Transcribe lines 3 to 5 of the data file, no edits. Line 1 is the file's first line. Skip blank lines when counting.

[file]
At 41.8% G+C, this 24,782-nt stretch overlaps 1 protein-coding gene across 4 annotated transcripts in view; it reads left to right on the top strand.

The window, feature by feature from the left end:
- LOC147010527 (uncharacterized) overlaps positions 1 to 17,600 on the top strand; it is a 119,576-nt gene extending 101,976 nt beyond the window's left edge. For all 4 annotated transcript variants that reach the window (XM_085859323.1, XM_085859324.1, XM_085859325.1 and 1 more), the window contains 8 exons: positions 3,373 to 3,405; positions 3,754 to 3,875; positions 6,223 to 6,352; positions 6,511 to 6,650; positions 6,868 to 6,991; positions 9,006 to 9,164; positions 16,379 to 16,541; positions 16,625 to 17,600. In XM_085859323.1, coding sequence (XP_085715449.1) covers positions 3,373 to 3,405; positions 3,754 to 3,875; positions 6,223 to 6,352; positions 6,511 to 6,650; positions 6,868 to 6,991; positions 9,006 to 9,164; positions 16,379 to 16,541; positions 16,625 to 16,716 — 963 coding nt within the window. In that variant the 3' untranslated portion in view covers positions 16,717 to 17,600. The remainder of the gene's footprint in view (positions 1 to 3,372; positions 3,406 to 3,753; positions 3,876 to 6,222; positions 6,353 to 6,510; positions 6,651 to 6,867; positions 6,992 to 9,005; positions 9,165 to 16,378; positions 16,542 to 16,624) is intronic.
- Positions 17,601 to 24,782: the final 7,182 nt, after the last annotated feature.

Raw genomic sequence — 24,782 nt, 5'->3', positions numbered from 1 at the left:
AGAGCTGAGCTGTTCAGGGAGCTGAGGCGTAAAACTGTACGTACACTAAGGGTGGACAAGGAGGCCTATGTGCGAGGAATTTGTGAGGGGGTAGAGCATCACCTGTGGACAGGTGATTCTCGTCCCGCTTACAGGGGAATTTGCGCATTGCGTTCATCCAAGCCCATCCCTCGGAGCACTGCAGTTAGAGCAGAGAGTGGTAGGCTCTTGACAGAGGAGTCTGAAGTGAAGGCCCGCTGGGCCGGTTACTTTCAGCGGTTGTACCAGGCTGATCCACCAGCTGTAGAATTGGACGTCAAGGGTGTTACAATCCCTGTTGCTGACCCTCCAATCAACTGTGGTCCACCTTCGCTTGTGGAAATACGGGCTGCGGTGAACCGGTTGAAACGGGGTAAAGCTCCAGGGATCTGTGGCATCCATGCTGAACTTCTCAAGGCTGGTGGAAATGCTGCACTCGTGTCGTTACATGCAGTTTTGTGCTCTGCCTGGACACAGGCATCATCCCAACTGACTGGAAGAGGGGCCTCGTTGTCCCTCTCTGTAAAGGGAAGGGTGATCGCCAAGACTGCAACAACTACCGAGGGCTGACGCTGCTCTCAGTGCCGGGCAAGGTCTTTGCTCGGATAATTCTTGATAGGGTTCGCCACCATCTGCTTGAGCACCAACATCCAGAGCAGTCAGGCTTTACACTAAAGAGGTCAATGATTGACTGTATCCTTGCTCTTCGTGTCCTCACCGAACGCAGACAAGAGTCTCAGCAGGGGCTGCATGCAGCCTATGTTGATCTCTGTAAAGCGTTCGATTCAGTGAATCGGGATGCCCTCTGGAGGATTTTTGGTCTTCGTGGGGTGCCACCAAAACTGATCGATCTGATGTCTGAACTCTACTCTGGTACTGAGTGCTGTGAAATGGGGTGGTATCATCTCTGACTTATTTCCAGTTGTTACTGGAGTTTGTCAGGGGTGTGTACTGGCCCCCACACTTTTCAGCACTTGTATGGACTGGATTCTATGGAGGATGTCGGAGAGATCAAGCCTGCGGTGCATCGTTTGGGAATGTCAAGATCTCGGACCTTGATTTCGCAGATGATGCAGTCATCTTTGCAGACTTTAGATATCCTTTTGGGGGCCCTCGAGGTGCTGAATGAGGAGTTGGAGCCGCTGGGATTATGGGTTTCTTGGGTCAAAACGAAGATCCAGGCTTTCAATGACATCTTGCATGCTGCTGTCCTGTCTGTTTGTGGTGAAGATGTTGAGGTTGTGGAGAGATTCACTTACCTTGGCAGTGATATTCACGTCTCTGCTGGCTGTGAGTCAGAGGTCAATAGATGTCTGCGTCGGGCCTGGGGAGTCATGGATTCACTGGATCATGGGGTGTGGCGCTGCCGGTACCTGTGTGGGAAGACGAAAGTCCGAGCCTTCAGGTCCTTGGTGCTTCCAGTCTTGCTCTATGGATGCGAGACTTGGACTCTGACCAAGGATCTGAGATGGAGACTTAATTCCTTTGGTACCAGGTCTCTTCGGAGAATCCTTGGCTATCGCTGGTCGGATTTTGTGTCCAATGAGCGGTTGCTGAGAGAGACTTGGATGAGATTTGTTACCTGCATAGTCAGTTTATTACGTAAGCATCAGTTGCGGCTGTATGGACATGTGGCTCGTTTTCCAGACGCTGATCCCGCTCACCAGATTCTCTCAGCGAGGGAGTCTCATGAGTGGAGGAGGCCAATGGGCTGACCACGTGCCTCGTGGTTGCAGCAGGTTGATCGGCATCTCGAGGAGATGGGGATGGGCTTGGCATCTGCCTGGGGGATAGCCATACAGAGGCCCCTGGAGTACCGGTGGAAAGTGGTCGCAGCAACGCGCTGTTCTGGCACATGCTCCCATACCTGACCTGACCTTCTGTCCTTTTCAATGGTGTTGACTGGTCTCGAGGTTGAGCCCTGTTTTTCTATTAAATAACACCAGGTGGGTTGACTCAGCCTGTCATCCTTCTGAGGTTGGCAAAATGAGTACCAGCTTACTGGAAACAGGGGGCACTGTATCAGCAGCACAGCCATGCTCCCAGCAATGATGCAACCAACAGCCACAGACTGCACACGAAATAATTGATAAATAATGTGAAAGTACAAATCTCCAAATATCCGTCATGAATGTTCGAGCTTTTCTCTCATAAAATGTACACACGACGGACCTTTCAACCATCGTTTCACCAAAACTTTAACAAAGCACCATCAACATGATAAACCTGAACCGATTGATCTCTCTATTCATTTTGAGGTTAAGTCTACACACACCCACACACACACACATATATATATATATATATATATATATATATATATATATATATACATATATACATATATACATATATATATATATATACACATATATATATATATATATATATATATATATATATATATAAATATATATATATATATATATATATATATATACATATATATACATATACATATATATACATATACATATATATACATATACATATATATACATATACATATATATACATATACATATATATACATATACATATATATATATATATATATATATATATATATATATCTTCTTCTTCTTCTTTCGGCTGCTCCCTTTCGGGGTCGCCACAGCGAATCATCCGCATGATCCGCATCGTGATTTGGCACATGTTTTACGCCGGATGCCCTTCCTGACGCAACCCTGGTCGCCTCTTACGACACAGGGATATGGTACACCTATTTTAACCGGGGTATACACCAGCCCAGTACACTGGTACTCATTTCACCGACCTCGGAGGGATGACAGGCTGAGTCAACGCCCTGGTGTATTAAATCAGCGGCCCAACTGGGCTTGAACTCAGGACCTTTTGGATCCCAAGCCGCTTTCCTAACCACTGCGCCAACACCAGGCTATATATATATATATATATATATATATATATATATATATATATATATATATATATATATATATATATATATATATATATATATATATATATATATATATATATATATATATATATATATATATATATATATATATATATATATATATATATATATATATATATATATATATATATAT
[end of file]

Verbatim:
- LOC147010527 (uncharacterized) overlaps positions 1 to 17,600 on the top strand; it is a 119,576-nt gene extending 101,976 nt beyond the window's left edge. For all 4 annotated transcript variants that reach the window (XM_085859323.1, XM_085859324.1, XM_085859325.1 and 1 more), the window contains 8 exons: positions 3,373 to 3,405; positions 3,754 to 3,875; positions 6,223 to 6,352; positions 6,511 to 6,650; positions 6,868 to 6,991; positions 9,006 to 9,164; positions 16,379 to 16,541; positions 16,625 to 17,600. In XM_085859323.1, coding sequence (XP_085715449.1) covers positions 3,373 to 3,405; positions 3,754 to 3,875; positions 6,223 to 6,352; positions 6,511 to 6,650; positions 6,868 to 6,991; positions 9,006 to 9,164; positions 16,379 to 16,541; positions 16,625 to 16,716 — 963 coding nt within the window. In that variant the 3' untranslated portion in view covers positions 16,717 to 17,600. The remainder of the gene's footprint in view (positions 1 to 3,372; positions 3,406 to 3,753; positions 3,876 to 6,222; positions 6,353 to 6,510; positions 6,651 to 6,867; positions 6,992 to 9,005; positions 9,165 to 16,378; positions 16,542 to 16,624) is intronic.
- Positions 17,601 to 24,782: the final 7,182 nt, after the last annotated feature.

Raw genomic sequence — 24,782 nt, 5'->3', positions numbered from 1 at the left: